Due to USDA regulations, foods today come with extensive labels. If you’re working on a project that requires information about nutrition, the back of a label is a good place to start—but even labels needs to be properly cited when used in an academic setting.
Luckily, there are only a few things you need to know in order to correctly cite a label in the MLA, APA or Chicago/Turabian styles.
See below for how to cite food labels generally in MLA formatting, APA style, and Chicago/Turabian style, as well as to see a specific example. We’ve cited a label off a milk carton here, but this same structure goes for any sort of food product, whether the item is fresh from the produce section, or processed and off the shelf.
To properly cite a food label, locate the following pieces of information:
- Manufacturer’s Name
- Type of label
- The product/Product Name
- City and State of Manufacture
- Year Manufactured
Use the following structure to cite a food label in MLA 8:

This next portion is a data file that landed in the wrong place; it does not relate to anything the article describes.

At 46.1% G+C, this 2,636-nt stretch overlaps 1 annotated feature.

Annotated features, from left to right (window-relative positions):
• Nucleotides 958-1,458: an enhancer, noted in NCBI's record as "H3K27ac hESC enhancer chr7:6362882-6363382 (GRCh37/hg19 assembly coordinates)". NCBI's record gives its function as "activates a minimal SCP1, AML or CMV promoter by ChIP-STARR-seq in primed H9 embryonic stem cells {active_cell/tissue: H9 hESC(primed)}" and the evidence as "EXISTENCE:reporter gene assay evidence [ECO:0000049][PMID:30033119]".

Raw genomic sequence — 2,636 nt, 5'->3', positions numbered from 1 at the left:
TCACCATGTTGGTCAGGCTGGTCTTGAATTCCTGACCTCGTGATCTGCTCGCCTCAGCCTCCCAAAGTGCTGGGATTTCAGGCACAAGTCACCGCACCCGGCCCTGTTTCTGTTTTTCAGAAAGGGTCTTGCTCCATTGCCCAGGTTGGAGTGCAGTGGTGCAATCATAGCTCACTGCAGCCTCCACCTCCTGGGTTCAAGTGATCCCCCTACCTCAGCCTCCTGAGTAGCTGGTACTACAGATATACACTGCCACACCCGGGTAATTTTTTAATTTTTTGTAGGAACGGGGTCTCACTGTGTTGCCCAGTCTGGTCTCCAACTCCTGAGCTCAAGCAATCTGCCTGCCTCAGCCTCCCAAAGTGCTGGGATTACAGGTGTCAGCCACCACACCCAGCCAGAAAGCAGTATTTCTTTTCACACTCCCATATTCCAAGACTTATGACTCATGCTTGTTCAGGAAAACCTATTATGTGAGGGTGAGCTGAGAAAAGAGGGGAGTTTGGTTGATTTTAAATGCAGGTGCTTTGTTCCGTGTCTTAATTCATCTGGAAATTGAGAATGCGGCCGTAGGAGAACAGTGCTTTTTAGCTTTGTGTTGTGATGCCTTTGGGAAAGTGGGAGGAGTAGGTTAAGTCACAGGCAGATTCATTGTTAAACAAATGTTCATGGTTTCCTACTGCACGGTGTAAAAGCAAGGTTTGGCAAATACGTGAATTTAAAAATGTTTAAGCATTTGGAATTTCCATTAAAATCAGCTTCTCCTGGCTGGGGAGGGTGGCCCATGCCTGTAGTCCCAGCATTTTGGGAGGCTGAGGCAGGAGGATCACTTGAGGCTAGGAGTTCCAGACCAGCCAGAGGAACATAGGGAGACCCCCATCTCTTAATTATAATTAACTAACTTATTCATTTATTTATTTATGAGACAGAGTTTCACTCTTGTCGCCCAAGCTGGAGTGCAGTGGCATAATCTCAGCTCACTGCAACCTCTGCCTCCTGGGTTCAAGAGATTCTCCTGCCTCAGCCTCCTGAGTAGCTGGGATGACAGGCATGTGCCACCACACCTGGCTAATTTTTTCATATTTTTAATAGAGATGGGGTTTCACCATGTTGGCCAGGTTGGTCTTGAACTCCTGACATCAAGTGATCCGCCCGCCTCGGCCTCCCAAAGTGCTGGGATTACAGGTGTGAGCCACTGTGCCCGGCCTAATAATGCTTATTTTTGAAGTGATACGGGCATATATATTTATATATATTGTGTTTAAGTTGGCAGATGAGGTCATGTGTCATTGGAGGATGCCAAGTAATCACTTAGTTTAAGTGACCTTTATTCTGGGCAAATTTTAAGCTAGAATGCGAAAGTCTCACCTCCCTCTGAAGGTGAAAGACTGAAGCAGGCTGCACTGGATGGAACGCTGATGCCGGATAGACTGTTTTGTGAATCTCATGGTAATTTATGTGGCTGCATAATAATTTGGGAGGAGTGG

“Nutrition Label of [Product Name].” Manufacturer, City, State of Manufacture, Year.
Here’s how the above example would be cited in MLA format:
“Nutrition Label of Vitamin D Milk.” Queensboro Farm Products, Inc., Woodside, NY, 2017.
Use the following structure to cite a food label in APA:
Nutrition label of [Product]. (Year). Manufacturer, City, State.
Here’s how the above example would look like as an APA citation:
Nutrition label of Vitamin D Milk. (2017). Queensboro Farm Products, Inc., New York, NY.
Use the following structure to cite a food label in Chicago/Turabian:
Product Name. Nutrition Label. Manufacturer, City, State, Year.
Here’s how the above example would be cited in Chicago/Turabian:
Vitamin D Milk. Nutrition Label. Queensboro Farm Products, Inc., New York, NY, 2017.
We are sorry that this post was not useful for you!
Let us improve this post!
Tell us how we can improve this post?